It has been an ugly couple of weeks in trying to get legislation passed to prevent an automatic increase of federal student loan interest rates. Both houses of Congress are fighting each other and neither political party seems to want to work with the White House on this issue. In other words, it’s June in Washington D.C.
Part of the problem is that over in the Senate, Democrats are trying to pass their plan which extends the current interest rates for two years. Unfortunately, their plan does not resemble the White House idea at all. This is the one put forth in President Obama’s 2014 Budget proposal; in an unusual twist, his solution actually resembles the Senate Republican version which the Democrats have come out very publicly against.
The Senate Republican and White House plans both peg future interest rates to the market. Neither plan places a cap on the interest rates for when the economy improves; allowing the top rate a student will pay to be (conceivably) unlimited. Both also use the 10 year Treasury Note as a basis for their projected interest rates. The Republican plan takes the 10 Year Rate +3 points and applies it to all federal student loans. The White House version takes the 10 Year Rate +.93 points for subsidized Stafford loans, +2.93 points for unsubsidized Stafford loans and +3.93 points for PLUS loans to students in graduate programs. As you can see, the rates are fairly close and should invite a compromise.
It is because neither plan places a cap on the rates a student can pay, that Senate Democrats have publicly rejected the Senate Republican plan and privately shared the same reasoning with the White House. Both of these plans instead rely on the Income Based Repayment Program to provide relief to students who find themselves unable to repay their federal loans. Most Senate Democrats believe that this does not adequately address the problem of increasing student debt and merely pushes the actual problem of repaying these loans to another Congress to deal with while giving cover with voters to those who support these changes.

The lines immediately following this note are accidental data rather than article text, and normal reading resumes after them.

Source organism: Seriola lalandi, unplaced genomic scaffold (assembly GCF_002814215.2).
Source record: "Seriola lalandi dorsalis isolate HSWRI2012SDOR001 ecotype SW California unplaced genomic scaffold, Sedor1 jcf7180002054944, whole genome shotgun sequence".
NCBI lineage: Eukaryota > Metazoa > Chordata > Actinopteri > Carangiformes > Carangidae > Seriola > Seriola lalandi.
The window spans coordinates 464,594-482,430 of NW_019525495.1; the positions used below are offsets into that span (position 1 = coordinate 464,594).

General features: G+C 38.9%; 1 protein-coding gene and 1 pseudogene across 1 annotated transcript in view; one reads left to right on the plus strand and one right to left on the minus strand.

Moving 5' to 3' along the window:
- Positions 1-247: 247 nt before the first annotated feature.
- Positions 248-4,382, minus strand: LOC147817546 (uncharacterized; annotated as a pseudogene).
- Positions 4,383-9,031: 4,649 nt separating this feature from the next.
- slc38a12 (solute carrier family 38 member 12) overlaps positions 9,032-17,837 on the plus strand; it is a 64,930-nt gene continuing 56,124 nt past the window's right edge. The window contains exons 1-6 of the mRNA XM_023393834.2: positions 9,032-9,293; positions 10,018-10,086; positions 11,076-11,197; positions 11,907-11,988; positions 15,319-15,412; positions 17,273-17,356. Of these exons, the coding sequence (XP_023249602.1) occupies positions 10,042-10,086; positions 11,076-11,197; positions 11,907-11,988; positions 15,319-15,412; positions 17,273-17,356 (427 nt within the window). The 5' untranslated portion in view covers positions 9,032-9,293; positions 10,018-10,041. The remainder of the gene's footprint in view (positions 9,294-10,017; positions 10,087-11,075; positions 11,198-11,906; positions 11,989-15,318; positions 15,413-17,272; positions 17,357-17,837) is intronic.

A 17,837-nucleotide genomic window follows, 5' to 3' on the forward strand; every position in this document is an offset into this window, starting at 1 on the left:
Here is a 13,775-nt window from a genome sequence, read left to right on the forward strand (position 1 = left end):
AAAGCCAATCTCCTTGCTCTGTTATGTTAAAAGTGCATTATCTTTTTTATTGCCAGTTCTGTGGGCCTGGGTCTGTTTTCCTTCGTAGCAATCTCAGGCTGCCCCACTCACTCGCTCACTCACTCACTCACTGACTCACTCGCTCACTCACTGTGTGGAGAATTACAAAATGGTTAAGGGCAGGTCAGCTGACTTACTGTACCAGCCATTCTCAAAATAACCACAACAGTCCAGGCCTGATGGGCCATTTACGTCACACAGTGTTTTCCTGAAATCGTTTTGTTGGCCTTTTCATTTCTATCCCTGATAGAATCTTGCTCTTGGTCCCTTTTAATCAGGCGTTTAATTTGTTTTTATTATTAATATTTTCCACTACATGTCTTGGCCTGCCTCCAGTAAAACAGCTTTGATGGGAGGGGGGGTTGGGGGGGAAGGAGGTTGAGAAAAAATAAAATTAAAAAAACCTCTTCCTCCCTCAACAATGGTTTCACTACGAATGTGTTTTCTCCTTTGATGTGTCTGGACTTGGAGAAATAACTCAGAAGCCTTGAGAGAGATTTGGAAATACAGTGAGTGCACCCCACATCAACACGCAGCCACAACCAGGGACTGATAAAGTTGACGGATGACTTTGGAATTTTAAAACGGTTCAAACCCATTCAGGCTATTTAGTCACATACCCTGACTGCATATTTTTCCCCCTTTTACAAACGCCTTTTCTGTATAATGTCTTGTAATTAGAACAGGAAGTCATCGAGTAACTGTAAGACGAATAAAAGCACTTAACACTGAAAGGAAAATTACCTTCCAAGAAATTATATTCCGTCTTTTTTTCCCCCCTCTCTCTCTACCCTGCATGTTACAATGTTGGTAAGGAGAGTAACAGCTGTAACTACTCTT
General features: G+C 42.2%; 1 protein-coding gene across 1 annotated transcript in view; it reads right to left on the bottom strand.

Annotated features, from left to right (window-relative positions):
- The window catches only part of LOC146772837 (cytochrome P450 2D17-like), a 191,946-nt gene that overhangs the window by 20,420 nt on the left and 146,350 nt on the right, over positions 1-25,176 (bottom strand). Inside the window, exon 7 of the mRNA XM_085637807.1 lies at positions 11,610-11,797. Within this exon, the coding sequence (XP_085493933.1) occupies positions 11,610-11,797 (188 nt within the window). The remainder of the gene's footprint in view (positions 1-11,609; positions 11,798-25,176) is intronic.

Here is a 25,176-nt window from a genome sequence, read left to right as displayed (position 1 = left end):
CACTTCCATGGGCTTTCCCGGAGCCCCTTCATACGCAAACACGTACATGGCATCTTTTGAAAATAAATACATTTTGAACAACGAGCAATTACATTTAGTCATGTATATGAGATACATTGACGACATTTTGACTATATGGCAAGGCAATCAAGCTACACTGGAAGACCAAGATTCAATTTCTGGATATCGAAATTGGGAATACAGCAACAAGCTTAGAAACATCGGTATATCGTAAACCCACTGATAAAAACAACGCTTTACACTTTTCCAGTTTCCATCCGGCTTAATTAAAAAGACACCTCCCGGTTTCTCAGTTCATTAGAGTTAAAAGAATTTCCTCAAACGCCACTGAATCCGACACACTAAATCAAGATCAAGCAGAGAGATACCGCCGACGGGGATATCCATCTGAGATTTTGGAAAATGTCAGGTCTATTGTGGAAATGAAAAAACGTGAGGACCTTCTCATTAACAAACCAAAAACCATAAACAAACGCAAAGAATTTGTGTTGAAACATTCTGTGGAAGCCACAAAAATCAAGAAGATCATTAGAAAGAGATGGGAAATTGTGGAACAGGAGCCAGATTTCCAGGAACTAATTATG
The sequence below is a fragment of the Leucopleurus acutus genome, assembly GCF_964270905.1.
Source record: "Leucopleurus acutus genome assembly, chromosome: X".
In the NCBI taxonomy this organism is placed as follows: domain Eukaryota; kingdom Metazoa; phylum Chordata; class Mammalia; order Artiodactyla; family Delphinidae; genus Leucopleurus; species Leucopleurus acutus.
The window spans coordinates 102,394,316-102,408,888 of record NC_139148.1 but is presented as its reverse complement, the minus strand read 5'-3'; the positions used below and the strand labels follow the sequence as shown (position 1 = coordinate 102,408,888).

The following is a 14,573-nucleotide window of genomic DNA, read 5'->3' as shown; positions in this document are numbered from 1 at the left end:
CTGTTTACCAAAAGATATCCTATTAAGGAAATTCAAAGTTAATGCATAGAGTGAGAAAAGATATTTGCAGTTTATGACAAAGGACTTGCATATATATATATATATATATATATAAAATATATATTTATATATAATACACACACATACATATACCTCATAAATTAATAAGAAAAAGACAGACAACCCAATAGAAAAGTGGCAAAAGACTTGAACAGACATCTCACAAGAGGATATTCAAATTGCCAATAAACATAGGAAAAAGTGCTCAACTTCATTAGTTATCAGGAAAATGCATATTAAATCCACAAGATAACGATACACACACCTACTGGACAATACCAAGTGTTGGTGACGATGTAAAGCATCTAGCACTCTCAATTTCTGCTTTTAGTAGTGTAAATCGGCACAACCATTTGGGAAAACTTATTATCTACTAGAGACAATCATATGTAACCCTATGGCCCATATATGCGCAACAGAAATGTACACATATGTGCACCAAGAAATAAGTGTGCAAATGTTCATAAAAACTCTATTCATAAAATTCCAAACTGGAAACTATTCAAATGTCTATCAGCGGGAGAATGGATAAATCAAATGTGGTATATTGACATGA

Cracks are beginning to show in the public support for President Obama though. Senator Durbin (D-IL) said earlier this month to a reporter that he does not support the President’s plan, but did not draw comparisons to what the Senate Republicans offered. Last week, on the floor of the Senate, Senator Warren (D-MA) rejected the President’s plan when it was offered up by Senator Burr (R-NC). In her rejection, Warren stated that the Senate Republican plan would create an inordinate amount of profit on a group of people struggling to pay their bills. This would be the same case with the President’s plan, but she did not specifically state that. Earlier, she offered her own bill which puts federal student loan rates at the same number which is offered to banking institutions from the Federal Reserve, 0.75%. It was rejected just as quickly. It should be noted that no Senate Democrat has offered up the President’s plan for discussion.
The only item that all three groups seem to be in complete agreement on is their rejection of the plan issued from the House of Representative Republicans. Although the House plan does peg the student loan interest rates to the market, it does not lock interest rates for the length of the loan.
Under the House Republican plan, a student could take out his loan as a freshman at a 3 percent interest rate. However, if rates do increase, this student could wind up paying 9 percent interest by the time he graduates and begins to repay the loan. Senate leadership in both parties has stated there will be no bill resembling this option and President Obama has already publicly threatened a veto.
There are now less than two weeks before federal student loan interest rates double and the Congress breaks for the Fourth of July holiday. If you are one of those students or parents who will be taking out education loans for college next year, Student Debt Relief strongly encourages you to contact your Senators and Representatives and push them to get this resolved. Come back here to www.studentdebtrelief.us to stay updated on the latest information out of D.C.